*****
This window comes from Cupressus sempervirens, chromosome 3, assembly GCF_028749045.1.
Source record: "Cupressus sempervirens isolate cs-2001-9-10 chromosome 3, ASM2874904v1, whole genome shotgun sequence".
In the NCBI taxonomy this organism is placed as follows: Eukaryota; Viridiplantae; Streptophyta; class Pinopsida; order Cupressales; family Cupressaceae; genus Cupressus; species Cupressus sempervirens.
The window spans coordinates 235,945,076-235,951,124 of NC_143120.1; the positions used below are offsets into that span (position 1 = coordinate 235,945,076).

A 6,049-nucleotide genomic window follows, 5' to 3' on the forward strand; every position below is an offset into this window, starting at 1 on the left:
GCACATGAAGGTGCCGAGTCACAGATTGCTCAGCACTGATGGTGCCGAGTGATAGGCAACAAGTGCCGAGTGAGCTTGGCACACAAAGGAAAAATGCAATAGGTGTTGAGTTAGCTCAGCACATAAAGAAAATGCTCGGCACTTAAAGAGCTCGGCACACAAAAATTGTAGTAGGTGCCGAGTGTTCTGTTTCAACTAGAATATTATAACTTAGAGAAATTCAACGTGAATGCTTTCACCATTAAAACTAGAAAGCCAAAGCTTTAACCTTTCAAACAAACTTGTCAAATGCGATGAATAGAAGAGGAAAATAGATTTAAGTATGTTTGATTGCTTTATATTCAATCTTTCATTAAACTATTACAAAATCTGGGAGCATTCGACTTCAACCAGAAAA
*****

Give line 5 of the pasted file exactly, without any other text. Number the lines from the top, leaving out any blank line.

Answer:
A 6,049-nucleotide genomic window follows, 5' to 3' on the forward strand; every position below is an offset into this window, starting at 1 on the left: